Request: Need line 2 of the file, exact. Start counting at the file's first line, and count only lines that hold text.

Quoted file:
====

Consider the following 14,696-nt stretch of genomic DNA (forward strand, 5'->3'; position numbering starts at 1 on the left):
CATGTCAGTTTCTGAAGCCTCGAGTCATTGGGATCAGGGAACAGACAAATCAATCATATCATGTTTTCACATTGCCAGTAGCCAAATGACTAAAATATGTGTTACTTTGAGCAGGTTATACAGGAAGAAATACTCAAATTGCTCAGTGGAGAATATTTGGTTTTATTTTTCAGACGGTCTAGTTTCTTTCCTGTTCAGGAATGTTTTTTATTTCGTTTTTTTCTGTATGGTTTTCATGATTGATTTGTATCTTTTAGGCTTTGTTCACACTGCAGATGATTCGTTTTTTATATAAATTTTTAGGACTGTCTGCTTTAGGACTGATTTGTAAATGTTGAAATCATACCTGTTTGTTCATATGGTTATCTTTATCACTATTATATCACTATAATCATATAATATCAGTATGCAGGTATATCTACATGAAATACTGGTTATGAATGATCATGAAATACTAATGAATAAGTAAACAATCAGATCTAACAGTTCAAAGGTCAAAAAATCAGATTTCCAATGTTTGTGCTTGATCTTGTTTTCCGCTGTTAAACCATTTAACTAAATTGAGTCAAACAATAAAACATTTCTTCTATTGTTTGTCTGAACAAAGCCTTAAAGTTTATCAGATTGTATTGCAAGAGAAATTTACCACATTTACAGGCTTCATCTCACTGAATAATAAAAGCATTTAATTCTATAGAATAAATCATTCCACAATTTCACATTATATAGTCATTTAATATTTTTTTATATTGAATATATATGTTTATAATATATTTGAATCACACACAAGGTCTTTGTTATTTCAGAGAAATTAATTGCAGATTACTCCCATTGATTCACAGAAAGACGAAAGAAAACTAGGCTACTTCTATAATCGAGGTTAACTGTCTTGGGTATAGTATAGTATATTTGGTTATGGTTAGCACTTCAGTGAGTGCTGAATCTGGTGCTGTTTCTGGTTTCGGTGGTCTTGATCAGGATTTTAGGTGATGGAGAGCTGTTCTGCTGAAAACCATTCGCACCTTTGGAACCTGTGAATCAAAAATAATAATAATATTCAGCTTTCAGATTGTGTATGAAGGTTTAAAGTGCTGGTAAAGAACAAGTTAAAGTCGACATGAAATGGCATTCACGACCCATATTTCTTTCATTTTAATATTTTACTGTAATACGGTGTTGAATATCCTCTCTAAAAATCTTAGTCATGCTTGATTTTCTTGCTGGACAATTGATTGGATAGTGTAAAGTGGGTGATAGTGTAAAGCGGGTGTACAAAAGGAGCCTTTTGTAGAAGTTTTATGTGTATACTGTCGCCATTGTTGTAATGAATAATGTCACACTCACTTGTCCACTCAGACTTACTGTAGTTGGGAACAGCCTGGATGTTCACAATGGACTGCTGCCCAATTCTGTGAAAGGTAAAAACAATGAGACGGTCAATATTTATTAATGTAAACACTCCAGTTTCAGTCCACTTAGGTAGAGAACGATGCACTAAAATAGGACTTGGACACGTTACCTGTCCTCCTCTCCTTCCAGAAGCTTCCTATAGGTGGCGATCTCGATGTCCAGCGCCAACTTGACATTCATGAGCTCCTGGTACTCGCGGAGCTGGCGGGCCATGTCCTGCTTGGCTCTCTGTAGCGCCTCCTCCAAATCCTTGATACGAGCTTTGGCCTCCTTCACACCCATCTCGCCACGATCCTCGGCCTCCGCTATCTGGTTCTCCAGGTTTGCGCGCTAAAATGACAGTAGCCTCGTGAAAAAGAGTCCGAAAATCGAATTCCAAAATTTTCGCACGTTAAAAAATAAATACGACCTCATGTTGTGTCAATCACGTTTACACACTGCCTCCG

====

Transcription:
CATGTCAGTTTCTGAAGCCTCGAGTCATTGGGATCAGGGAACAGACAAATCAATCATATCATGTTTTCACATTGCCAGTAGCCAAATGACTAAAATATGTGTTACTTTGAGCAGGTTATACAGGAAGAAATACTCAAATTGCTCAGTGGAGAATATTTGGTTTTATTTTTCAGACGGTCTAGTTTCTTTCCTGTTCAGGAATGTTTTTTATTTCGTTTTTTTCTGTATGGTTTTCATGATTGATTTGTATCTTTTAGGCTTTGTTCACACTGCAGATGATTCGTTTTTTATATAAATTTTTAGGACTGTCTGCTTTAGGACTGATTTGTAAATGTTGAAATCATACCTGTTTGTTCATATGGTTATCTTTATCACTATTATATCACTATAATCATATAATATCAGTATGCAGGTATATCTACATGAAATACTGGTTATGAATGATCATGAAATACTAATGAATAAGTAAACAATCAGATCTAACAGTTCAAAGGTCAAAAAATCAGATTTCCAATGTTTGTGCTTGATCTTGTTTTCCGCTGTTAAACCATTTAACTAAATTGAGTCAAACAATAAAACATTTCTTCTATTGTTTGTCTGAACAAAGCCTTAAAGTTTATCAGATTGTATTGCAAGAGAAATTTACCACATTTACAGGCTTCATCTCACTGAATAATAAAAGCATTTAATTCTATAGAATAAATCATTCCACAATTTCACATTATATAGTCATTTAATATTTTTTTATATTGAATATATATGTTTATAATATATTTGAATCACACACAAGGTCTTTGTTATTTCAGAGAAATTAATTGCAGATTACTCCCATTGATTCACAGAAAGACGAAAGAAAACTAGGCTACTTCTATAATCGAGGTTAACTGTCTTGGGTATAGTATAGTATATTTGGTTATGGTTAGCACTTCAGTGAGTGCTGAATCTGGTGCTGTTTCTGGTTTCGGTGGTCTTGATCAGGATTTTAGGTGATGGAGAGCTGTTCTGCTGAAAACCATTCGCACCTTTGGAACCTGTGAATCAAAAATAATAATAATATTCAGCTTTCAGATTGTGTATGAAGGTTTAAAGTGCTGGTAAAGAACAAGTTAAAGTCGACATGAAATGGCATTCACGACCCATATTTCTTTCATTTTAATATTTTACTGTAATACGGTGTTGAATATCCTCTCTAAAAATCTTAGTCATGCTTGATTTTCTTGCTGGACAATTGATTGGATAGTGTAAAGTGGGTGATAGTGTAAAGCGGGTGTACAAAAGGAGCCTTTTGTAGAAGTTTTATGTGTATACTGTCGCCATTGTTGTAATGAATAATGTCACACTCACTTGTCCACTCAGACTTACTGTAGTTGGGAACAGCCTGGATGTTCACAATGGACTGCTGCCCAATTCTGTGAAAGGTAAAAACAATGAGACGGTCAATATTTATTAATGTAAACACTCCAGTTTCAGTCCACTTAGGTAGAGAACGATGCACTAAAATAGGACTTGGACACGTTACCTGTCCTCCTCTCCTTCCAGAAGCTTCCTATAGGTGGCGATCTCGATGTCCAGCGCCAACTTGACATTCATGAGCTCCTGGTACTCGCGGAGCTGGCGGGCCATGTCCTGCTTGGCTCTCTGTAGCGCCTCCTCCAAATCCTTGATACGAGCTTTGGCCTCCTTCACACCCATCTCGCCACGATCCTCGGCCTCCGCTATCTGGTTCTCCAGGTTTGCGCGCTAAAATGACAGTAGCCTCGTGAAAAAGAGTCCGAAAATCGAATTCCAAAATTTTCGCACGTTAAAAAATAAATACGACCTCATGTTGTGTCAATCACGTTTACACACTGCCTCCG